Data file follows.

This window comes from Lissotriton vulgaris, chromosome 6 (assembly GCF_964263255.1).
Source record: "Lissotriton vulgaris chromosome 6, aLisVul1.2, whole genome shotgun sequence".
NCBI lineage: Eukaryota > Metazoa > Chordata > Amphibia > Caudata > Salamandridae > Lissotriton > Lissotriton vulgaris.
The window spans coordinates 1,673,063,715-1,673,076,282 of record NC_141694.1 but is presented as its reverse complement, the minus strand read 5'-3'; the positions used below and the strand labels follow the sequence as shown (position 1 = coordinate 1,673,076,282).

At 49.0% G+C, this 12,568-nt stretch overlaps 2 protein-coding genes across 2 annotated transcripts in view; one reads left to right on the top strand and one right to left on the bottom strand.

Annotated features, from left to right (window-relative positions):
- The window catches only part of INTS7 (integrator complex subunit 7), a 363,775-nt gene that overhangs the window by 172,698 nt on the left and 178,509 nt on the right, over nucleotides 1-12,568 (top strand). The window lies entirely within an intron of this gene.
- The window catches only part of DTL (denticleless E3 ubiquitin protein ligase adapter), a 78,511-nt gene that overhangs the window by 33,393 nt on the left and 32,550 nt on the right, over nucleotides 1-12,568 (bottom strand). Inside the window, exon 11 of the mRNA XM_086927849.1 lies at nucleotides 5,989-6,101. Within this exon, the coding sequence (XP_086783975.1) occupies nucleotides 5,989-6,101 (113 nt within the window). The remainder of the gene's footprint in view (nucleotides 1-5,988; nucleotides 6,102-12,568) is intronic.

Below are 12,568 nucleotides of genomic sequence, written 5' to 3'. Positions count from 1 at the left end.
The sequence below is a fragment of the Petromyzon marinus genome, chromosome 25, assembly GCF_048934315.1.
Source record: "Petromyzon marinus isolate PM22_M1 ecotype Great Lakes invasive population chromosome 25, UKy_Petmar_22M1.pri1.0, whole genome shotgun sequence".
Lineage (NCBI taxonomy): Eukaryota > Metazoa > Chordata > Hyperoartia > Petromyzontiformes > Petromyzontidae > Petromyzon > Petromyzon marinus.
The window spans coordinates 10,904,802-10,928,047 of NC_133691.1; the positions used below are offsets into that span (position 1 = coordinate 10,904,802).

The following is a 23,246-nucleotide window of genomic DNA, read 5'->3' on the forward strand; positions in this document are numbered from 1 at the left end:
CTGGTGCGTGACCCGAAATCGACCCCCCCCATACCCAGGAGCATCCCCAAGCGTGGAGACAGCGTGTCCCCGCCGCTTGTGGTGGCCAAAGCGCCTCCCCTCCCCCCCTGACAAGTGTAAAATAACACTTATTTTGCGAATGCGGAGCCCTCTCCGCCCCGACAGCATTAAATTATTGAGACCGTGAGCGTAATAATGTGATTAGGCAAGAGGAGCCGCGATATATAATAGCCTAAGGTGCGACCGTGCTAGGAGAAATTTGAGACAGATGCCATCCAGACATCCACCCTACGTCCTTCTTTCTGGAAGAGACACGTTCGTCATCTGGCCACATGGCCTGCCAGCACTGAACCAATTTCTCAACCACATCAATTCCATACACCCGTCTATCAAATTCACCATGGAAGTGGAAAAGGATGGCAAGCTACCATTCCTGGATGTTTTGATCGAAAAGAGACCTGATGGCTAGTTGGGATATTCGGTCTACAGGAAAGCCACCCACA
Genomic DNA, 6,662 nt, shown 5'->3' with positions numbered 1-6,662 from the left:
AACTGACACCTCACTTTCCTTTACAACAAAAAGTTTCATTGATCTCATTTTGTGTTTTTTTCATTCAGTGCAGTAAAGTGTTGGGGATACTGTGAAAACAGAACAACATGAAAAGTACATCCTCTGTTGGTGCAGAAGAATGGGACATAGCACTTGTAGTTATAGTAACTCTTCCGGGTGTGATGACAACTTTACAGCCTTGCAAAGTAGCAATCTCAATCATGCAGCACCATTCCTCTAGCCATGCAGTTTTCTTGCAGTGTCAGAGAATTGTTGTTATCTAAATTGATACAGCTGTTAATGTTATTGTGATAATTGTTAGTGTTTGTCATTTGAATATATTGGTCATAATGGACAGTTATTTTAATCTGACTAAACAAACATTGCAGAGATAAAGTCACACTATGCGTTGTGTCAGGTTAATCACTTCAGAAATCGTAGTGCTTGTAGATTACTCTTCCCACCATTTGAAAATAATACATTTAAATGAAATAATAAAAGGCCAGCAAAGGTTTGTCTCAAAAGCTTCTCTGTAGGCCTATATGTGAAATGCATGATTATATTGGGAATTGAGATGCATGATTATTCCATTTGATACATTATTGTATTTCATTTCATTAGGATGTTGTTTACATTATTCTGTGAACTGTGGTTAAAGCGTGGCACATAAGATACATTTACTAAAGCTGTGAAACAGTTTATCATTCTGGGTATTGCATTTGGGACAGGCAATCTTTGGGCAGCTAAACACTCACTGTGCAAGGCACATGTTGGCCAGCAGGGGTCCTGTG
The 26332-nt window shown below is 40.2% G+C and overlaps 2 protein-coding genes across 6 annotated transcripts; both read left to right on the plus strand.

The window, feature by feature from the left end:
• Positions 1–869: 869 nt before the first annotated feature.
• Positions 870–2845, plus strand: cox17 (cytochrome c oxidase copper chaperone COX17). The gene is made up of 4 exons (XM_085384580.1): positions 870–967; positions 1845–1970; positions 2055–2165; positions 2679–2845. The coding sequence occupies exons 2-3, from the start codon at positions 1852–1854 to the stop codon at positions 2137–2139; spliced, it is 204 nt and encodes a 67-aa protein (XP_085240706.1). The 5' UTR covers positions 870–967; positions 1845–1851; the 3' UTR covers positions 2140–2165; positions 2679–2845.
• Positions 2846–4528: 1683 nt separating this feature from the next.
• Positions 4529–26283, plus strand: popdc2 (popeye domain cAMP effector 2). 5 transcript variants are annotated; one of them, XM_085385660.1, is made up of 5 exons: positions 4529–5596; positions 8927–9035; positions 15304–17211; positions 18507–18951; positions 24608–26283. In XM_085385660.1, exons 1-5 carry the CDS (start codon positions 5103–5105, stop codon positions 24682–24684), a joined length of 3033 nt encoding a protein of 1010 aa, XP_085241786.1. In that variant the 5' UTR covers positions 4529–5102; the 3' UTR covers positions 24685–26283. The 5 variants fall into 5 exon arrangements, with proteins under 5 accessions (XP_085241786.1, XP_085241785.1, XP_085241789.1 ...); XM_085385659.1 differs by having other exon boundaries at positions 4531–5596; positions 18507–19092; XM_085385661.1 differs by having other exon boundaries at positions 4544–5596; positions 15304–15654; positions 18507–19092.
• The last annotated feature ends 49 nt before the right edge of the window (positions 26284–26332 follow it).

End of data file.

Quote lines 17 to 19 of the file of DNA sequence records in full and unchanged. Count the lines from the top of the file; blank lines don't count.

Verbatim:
AACTGACACCTCACTTTCCTTTACAACAAAAAGTTTCATTGATCTCATTTTGTGTTTTTTTCATTCAGTGCAGTAAAGTGTTGGGGATACTGTGAAAACAGAACAACATGAAAAGTACATCCTCTGTTGGTGCAGAAGAATGGGACATAGCACTTGTAGTTATAGTAACTCTTCCGGGTGTGATGACAACTTTACAGCCTTGCAAAGTAGCAATCTCAATCATGCAGCACCATTCCTCTAGCCATGCAGTTTTCTTGCAGTGTCAGAGAATTGTTGTTATCTAAATTGATACAGCTGTTAATGTTATTGTGATAATTGTTAGTGTTTGTCATTTGAATATATTGGTCATAATGGACAGTTATTTTAATCTGACTAAACAAACATTGCAGAGATAAAGTCACACTATGCGTTGTGTCAGGTTAATCACTTCAGAAATCGTAGTGCTTGTAGATTACTCTTCCCACCATTTGAAAATAATACATTTAAATGAAATAATAAAAGGCCAGCAAAGGTTTGTCTCAAAAGCTTCTCTGTAGGCCTATATGTGAAATGCATGATTATATTGGGAATTGAGATGCATGATTATTCCATTTGATACATTATTGTATTTCATTTCATTAGGATGTTGTTTACATTATTCTGTGAACTGTGGTTAAAGCGTGGCACATAAGATACATTTACTAAAGCTGTGAAACAGTTTATCATTCTGGGTATTGCATTTGGGACAGGCAATCTTTGGGCAGCTAAACACTCACTGTGCAAGGCACATGTTGGCCAGCAGGGGTCCTGTG
The 26332-nt window shown below is 40.2% G+C and overlaps 2 protein-coding genes across 6 annotated transcripts; both read left to right on the plus strand.

The window, feature by feature from the left end: